That does not mean, however, that later purchasers are entirely without warranty protection for common element defects.  The Maryland statute expressly provides that the three-year common element warranty “is in addition to the implied warranties set forth in §10-203 of” the Real Estate Code.  The §10-203 warranties are applicable to every sale of a new home in Maryland, including condominiums, unless they have been contractually excluded or modified in accordance with the statute’s requirements.  These are broad general warranties that provide that the new home, when delivered, is (1) free from faulty materials; (2) constructed according to sound engineering standards; (3) constructed in a workmanlike manner; and (4) fit for habitation.  The Maryland Court of Appeals has expressly held that, in the case of newly purchased condominium unit, the §10-203 warranties apply to both the unit and the common elements, because each owner acquires an undivided ownership in the common elements as well as ownership of their individual unit.  Starfish Condominium Association v. Yorkridge Service Corp., 295 Md. 693, 458 A.2d 805 (1983).

            Unlike the three-year common element warranty that is enforceable only by the council of unit owners, the §10-203 warranties are personal to each unit owner, and commence when each unit owner takes title, without regard to when an original purchaser took title, or when a common element component was completed.  Additionally, they are not limited to the specified common elements identified in §11-131, but, instead, apply to all of the common elements without limitation.  However, the §10-203 warranties run for only one year, except as to structural defects, in which case there is a two-year warranty.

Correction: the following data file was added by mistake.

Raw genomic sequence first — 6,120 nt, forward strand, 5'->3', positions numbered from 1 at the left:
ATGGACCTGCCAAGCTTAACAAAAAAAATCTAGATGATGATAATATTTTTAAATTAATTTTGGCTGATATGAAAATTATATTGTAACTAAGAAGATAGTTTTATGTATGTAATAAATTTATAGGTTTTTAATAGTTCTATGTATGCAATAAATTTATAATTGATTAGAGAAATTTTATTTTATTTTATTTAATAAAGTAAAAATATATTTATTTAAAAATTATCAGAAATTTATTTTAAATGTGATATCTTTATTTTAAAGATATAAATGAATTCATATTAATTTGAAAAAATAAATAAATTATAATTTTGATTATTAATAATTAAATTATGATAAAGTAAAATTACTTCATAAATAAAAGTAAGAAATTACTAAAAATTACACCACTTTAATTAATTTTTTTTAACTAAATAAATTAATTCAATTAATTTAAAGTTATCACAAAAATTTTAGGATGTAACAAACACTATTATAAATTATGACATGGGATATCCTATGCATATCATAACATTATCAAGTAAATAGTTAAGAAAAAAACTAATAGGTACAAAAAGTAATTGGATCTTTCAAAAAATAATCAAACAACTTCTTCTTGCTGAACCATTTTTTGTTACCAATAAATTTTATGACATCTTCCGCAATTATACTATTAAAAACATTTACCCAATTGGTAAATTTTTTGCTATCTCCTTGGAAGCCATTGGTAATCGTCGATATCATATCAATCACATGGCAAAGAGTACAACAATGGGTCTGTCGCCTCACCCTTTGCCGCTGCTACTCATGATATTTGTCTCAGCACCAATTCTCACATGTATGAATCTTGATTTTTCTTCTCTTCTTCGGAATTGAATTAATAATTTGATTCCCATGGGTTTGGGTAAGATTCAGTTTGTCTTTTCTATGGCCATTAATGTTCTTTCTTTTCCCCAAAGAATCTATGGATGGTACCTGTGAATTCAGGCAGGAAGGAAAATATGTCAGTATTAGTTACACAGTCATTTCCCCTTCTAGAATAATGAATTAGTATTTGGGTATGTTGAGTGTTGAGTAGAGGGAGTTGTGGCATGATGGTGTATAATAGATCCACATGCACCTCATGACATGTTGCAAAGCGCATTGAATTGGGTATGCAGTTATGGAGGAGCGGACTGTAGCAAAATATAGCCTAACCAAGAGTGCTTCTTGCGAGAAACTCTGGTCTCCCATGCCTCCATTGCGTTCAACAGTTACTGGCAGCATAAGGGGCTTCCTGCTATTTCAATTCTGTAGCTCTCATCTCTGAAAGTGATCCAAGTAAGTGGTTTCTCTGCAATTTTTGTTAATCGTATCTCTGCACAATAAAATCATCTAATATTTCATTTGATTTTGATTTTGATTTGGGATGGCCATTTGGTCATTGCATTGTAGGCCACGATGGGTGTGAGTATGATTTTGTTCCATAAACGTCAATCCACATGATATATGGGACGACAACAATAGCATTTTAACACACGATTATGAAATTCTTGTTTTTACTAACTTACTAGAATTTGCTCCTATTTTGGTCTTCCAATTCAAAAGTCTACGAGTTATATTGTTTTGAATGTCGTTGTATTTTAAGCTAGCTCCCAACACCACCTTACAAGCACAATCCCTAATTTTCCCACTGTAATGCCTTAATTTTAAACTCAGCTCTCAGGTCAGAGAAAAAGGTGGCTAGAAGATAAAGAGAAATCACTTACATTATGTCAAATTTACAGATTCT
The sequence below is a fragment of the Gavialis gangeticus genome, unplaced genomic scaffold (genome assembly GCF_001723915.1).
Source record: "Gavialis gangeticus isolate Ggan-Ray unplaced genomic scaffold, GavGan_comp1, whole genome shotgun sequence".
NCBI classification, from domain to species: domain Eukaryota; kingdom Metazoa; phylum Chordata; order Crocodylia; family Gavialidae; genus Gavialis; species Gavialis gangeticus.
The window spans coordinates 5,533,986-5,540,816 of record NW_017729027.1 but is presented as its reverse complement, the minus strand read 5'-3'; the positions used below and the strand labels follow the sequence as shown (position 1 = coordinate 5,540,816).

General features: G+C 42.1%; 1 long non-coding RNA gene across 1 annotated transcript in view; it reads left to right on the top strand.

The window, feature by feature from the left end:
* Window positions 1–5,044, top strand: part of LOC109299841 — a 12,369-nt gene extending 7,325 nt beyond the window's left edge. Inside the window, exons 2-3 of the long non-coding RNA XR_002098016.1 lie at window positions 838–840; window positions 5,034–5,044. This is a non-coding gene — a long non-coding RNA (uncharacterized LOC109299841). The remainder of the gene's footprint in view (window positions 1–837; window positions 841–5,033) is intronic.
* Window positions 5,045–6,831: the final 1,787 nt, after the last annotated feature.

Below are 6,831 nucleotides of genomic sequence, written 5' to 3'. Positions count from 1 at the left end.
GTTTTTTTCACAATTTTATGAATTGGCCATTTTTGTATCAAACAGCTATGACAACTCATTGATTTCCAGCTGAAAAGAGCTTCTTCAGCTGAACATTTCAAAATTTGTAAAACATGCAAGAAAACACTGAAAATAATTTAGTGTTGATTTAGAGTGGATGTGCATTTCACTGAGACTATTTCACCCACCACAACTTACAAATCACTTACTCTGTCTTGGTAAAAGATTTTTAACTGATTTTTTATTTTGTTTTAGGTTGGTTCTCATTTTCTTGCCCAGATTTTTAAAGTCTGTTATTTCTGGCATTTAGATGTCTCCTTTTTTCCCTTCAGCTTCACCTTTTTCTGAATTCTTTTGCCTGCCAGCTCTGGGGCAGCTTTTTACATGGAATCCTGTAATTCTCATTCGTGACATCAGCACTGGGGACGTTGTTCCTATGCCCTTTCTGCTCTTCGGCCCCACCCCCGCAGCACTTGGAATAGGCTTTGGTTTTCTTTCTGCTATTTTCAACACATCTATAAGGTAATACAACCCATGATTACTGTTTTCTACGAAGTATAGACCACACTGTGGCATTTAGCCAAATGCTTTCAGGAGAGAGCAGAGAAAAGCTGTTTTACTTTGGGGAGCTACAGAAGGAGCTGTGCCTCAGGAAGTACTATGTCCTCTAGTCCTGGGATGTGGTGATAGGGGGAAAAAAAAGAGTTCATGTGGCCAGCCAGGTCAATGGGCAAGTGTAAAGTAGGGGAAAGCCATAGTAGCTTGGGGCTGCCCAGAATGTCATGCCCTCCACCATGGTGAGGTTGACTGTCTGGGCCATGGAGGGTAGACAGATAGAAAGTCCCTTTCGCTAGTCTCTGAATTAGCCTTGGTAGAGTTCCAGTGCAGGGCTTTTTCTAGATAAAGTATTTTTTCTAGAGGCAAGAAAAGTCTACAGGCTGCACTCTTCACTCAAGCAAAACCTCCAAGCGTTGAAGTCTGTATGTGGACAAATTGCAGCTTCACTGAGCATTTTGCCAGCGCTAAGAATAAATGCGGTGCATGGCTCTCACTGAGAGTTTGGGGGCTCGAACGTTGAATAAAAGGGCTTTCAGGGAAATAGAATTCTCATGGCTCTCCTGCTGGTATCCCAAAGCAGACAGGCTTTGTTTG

An action by the council of unit owners to enforce the three-year warranty must be brought within one year of the expiration of the warranty.  Significantly, such a claim cannot be made unless notice of the defect was given to the developer while the warranty was applicable and before it expired.  An action by a unit owner, or by the council acting on behalf of two or more unit owners, under the §10-203 warranties must be brought “within two years after the defect was discovered or should have been discovered or within two years after the expiration of the warranty, whichever occurs first.”  There is no requirement that notice first be given to the developer during the warranty period.

            Purchasers of new condominiums should be certain that they understand the status of the three-year common element warranty at the time of their purchase.  They need to know when title passed to the first unit owner in the community.  They also need to determine if the common elements were built in phases or if any portions were completed and available for use at varying times.  Otherwise, they could find that the warranty they believe they had no longer exists.

4 Comments


  1. What is considered common element in a condominium building. Are unit windows considered common element?


    1. The condominium declaration identifies and defines that components of the complex that are designated as common elements, limited common elements, or part of the individual units. Whether windows are part of the unit or the common elements varies from project to project. You need to review your declaration to see how windows are defined at your condominium.


  2. Great information! I’ve been looking for something like this for a while now. Thanks!


    1. Thank you very much for taking time to comment. I am pleased that you found the warranty information useful.